Gateway to the magnificent Fjord-du-Saguenay National Park
Saguenay, formerly Chicoutimi, is a city of the Saguenay–Lac-Saint-Jean region in southern Quebec. In 2002 Chicoutimi merged with Jonquièreand other former municipalities to form the city of Saguenay; the two former towns became districts of the new entity.
Chicoutimi district is situated at the head of navigation on the Saguenay River, while Jonquière district lies along the Rivière aux Sables, a tributary of the Saguenay. Established in 1676 as a Jesuit mission and trading post, Chicoutimi proliferated after 1850 with the development of lumbering.
It was incorporated as a town in 1930, and in 1976 the city of Chicoutimi was created from several neighbouring municipalities and a parish.
Surrounding areas were annexed, including Chicoutimi-Nord, Rivière-du-Moulin, and an earlier community called Saguenay. That city remained until the further consolidations of 2002.
Saguenay is closely associated with the extensive hydroelectric development on the Saguenay River that provides power for a huge aluminum-smelting plant in Jonquière district. The area is home to Arvida Bridge, the first bridge in the world built entirely of aluminum.
The city’s other manufactures include pulp, paper, furniture, aluminum window frames, wrought iron, leather goods, and textiles. The Chicoutimi district is the site of a large hospital and the seat of a bishopric established there in 1878. The city also has a branch of the University of Québec.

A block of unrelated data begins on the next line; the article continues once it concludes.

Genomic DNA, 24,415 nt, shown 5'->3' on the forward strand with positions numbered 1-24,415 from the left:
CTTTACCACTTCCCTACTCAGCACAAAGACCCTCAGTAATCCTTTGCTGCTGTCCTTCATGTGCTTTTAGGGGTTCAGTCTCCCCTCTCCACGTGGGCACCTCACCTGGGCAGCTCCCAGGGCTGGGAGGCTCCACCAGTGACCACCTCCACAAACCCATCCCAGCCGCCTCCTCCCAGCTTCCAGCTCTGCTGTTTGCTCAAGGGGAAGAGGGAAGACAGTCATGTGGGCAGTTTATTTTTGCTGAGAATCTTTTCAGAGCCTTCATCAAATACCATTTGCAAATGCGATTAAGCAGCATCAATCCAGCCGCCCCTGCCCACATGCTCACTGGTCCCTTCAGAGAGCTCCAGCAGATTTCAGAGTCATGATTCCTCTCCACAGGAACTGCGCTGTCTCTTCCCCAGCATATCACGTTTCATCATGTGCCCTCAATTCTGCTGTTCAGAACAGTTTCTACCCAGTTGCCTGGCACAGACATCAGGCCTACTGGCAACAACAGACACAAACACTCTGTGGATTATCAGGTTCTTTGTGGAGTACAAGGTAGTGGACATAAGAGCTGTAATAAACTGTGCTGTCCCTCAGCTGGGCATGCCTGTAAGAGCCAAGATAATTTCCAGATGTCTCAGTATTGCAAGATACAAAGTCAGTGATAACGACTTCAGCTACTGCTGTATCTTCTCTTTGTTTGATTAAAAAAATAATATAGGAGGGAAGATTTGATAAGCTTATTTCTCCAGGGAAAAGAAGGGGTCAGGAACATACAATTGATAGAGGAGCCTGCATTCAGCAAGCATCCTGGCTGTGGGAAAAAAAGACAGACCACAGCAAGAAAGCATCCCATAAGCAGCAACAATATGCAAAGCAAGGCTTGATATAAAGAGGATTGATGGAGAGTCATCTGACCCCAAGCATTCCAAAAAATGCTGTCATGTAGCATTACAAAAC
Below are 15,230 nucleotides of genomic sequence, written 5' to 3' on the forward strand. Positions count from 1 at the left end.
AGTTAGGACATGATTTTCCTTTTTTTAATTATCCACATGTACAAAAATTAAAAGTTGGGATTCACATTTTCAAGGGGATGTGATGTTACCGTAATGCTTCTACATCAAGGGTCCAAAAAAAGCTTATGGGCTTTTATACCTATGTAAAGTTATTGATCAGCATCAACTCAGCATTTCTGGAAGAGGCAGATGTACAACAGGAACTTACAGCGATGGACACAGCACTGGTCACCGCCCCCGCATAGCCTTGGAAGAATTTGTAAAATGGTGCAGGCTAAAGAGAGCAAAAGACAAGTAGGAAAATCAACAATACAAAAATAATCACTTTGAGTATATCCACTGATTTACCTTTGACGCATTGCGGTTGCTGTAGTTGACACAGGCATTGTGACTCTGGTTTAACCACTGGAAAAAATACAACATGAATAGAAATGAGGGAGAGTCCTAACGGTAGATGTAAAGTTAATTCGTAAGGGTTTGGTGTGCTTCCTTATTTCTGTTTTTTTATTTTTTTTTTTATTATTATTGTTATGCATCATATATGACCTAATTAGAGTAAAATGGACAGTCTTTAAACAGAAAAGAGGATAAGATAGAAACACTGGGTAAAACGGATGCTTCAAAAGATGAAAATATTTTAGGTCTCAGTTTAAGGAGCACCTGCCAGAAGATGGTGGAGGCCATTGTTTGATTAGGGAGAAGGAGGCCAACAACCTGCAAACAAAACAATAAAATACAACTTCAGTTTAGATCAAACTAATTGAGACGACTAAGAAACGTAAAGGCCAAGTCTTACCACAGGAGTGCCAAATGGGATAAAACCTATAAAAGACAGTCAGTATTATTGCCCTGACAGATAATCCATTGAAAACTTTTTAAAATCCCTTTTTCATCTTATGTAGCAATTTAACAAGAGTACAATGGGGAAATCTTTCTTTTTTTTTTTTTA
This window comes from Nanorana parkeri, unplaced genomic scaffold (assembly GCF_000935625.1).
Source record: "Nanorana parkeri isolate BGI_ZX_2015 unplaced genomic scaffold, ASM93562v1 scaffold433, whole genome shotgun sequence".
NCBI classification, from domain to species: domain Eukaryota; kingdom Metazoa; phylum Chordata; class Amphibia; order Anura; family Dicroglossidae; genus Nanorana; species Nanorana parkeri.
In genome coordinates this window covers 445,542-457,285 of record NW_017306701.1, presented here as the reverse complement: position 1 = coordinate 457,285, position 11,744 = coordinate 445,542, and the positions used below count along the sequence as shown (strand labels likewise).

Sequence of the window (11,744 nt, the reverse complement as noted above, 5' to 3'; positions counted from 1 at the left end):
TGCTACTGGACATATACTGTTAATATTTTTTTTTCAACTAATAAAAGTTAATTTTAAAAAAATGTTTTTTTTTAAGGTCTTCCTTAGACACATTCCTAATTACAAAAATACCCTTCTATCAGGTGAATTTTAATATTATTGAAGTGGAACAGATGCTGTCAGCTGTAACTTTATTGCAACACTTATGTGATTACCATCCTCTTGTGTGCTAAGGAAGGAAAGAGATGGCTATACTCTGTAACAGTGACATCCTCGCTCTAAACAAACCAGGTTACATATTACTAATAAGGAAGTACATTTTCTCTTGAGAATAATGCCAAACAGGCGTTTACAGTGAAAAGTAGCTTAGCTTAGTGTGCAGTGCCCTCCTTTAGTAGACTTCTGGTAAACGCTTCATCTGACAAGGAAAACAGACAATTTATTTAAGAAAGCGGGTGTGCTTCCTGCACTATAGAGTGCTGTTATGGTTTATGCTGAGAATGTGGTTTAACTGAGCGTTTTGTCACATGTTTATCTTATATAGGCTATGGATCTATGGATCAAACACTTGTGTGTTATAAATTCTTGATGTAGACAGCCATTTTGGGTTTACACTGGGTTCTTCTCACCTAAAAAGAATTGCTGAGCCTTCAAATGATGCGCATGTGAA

The 62-mile-long Saguenay fjord north of Quebec City is the only navigable fjord in North America. Carved by glaciers during the Ice Age, the waterway is the prime feature of the region. Here, clear lake waters perfectly reflect the white pines, jagged peaks, and blue skies. Once a thrill for historical navigators, it has found new admirers in outdoor enthusiasts who come to climb the cliffs, pedal the pathways, and discover new culinary uses for the blueberries that flourish here in the fall.
Mid-July through mid-September offers weather perfect for outdoor adventures and the annual six-mile-long Main Street feast at the Traversée Internationale du Lac-Saint-Jean; in August-September, the harvest is musically celebrated at the Festival du Bleuet. After Labor Day weekend, some businesses close for the season.
The 160-mile Veloroute des Bleuets winds through 15 cities around Lac Saint-Jean in a mix of flat paths and small hills. Sail the fjords on the maritime shuttle, which has several stops between La Baie and Tadoussac. Whales can often be spotted en route.
In Saguenay you can buy blueberries in all forms (jam, tea, pie) and cheese made fresh locally. Take home the area’s famous chocolate-covered blueberries. Locally made bearskin boots evoke Quebec’s fur trader history.
Photo credits: @villedesaguenay @joga80 @stephaniestgelais_ @spiritours_foi @jessicabeaulieulecomte @_mariepier_ @mary.swaydan